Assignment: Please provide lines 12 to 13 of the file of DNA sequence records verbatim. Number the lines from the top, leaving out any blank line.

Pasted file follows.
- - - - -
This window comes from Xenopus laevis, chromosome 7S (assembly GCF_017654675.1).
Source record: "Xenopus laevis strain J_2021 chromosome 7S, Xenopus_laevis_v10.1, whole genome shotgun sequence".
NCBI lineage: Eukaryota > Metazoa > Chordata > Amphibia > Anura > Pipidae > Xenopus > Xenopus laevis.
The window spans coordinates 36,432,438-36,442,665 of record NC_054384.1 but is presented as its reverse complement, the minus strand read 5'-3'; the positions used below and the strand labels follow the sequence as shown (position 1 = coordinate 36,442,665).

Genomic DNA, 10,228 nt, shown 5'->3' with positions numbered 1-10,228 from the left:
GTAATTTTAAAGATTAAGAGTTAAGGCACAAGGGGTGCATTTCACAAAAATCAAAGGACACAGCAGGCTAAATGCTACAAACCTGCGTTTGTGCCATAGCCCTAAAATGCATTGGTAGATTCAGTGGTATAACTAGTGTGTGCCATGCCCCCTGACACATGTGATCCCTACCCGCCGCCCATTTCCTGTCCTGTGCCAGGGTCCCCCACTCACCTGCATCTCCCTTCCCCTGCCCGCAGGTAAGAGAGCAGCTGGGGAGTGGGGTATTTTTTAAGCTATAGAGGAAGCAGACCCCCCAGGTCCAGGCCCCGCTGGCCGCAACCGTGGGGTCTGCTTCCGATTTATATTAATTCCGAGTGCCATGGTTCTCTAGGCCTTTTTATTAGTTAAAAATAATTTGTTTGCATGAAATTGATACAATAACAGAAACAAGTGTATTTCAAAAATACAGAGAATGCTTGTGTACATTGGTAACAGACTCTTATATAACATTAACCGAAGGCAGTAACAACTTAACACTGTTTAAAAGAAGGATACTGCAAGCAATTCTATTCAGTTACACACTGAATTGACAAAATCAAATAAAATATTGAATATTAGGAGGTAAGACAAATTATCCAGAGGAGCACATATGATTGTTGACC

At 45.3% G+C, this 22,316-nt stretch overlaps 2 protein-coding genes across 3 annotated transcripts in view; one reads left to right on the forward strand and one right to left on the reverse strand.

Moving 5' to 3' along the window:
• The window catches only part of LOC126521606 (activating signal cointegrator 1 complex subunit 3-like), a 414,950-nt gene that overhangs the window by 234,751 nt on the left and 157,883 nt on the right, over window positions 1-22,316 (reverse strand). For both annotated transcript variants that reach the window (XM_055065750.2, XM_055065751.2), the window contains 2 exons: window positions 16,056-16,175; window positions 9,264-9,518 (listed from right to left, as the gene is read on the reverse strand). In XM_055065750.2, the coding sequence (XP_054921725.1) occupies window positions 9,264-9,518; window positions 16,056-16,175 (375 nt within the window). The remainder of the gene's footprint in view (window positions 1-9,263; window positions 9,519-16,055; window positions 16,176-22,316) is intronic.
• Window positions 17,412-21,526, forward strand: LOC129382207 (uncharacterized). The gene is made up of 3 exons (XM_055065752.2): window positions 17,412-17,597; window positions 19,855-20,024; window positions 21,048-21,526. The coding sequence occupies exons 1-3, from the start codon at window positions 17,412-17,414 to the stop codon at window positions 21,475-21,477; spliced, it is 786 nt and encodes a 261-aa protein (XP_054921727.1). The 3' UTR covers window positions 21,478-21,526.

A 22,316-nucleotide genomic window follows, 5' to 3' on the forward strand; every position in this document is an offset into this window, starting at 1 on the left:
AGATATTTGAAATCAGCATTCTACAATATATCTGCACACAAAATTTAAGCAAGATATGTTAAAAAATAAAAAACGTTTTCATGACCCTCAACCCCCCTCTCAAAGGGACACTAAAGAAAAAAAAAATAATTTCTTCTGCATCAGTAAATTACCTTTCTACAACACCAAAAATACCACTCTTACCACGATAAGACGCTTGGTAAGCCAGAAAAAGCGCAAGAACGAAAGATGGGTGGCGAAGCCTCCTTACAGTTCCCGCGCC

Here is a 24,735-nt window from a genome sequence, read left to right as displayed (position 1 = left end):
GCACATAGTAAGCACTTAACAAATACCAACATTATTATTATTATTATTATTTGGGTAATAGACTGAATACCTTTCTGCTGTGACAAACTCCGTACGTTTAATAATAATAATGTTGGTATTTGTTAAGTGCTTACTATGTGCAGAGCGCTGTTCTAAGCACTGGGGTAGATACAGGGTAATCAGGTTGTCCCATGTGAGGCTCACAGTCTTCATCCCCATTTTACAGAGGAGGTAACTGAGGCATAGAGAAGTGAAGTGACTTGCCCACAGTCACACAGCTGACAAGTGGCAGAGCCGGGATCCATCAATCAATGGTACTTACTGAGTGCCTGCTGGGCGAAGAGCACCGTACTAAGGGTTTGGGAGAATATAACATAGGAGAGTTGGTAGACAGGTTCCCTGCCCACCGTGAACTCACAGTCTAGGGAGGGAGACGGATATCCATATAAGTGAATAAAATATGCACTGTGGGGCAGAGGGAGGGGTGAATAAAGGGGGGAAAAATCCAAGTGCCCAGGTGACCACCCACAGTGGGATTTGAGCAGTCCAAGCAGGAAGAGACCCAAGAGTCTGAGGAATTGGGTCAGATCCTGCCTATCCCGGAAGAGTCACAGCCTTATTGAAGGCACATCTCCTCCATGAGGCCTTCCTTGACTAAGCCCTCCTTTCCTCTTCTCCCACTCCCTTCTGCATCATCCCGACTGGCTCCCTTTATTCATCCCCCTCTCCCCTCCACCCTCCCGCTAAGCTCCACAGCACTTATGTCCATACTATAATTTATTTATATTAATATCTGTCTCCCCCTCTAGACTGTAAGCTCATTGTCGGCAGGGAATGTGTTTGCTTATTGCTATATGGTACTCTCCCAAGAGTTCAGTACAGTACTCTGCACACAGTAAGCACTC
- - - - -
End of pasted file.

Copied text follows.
AGATATTTGAAATCAGCATTCTACAATATATCTGCACACAAAATTTAAGCAAGATATGTTAAAAAATAAAAAACGTTTTCATGACCCTCAACCCCCCTCTCAAAGGGACACTAAAGAAAAAAAAAATAATTTCTTCTGCATCAGTAAATTACCTTTCTACAACACCAAAAATACCACTCTTACCACGATAAGACGCTTGGTAAGCCAGAAAAAGCGCAAGAACGAAAGATGGGTGGCGAAGCCTCCTTACAGTTCCCGCGCC

Here is a 24,735-nt window from a genome sequence, read left to right as displayed (position 1 = left end):